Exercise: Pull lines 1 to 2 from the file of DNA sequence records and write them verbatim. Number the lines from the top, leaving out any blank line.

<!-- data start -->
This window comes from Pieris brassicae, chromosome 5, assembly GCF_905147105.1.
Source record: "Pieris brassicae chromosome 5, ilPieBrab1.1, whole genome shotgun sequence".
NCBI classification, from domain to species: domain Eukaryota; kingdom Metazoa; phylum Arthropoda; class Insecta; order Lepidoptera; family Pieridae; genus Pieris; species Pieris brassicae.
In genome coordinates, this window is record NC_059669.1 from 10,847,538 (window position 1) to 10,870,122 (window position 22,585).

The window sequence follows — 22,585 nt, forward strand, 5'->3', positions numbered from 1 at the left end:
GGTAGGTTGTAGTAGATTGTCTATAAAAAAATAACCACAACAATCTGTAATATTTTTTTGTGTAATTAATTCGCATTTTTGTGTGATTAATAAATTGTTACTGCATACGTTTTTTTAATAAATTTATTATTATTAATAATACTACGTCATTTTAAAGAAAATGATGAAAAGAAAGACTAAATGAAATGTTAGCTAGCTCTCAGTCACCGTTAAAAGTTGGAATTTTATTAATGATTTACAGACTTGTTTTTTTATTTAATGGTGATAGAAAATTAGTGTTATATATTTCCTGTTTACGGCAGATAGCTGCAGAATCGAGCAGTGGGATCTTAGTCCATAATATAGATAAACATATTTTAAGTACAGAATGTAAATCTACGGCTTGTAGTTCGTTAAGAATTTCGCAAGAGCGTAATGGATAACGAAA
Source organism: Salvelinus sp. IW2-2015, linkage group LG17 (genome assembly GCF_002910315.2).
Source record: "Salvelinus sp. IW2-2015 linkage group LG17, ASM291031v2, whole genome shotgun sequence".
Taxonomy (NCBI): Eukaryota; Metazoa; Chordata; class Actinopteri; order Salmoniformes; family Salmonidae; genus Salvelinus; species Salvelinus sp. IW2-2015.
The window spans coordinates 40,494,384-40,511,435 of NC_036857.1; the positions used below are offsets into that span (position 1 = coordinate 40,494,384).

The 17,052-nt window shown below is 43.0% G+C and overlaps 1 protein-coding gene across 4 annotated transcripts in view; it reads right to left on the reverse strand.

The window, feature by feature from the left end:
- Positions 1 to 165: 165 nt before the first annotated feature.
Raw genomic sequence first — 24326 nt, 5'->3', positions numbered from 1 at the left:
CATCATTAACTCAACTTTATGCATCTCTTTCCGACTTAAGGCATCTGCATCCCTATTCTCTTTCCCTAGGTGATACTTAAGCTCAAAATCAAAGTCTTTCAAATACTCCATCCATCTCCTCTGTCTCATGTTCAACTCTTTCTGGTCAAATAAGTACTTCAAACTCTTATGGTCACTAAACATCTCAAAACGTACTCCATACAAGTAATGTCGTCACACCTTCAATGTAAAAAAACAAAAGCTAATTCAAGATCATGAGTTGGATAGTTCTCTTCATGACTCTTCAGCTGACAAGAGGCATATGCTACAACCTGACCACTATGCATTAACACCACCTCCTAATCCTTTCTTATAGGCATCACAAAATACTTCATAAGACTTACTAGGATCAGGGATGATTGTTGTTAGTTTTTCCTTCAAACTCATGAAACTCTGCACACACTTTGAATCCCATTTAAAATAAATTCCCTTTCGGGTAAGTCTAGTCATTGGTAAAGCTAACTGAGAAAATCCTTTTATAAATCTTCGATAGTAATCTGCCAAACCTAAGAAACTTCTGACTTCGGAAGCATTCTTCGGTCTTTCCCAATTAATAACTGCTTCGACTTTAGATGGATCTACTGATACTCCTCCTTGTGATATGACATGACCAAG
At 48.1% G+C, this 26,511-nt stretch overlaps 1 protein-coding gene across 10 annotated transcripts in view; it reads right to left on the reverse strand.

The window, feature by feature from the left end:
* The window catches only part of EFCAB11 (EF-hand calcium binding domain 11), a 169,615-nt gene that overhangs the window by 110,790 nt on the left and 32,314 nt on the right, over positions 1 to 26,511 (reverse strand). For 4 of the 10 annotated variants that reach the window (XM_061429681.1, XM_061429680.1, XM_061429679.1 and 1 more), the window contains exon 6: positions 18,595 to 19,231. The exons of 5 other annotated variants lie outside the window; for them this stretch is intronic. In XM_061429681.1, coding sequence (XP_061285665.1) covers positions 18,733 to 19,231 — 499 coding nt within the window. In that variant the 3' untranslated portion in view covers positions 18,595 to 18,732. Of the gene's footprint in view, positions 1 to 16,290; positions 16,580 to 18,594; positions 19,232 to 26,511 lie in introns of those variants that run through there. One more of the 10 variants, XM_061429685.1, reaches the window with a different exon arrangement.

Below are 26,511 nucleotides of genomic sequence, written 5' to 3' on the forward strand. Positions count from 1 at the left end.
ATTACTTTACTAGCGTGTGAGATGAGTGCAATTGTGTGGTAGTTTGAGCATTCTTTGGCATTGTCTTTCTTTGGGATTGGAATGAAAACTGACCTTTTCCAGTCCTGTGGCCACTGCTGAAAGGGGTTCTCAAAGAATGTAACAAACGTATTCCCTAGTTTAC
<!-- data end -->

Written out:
This window comes from Pieris brassicae, chromosome 5, assembly GCF_905147105.1.
Source record: "Pieris brassicae chromosome 5, ilPieBrab1.1, whole genome shotgun sequence".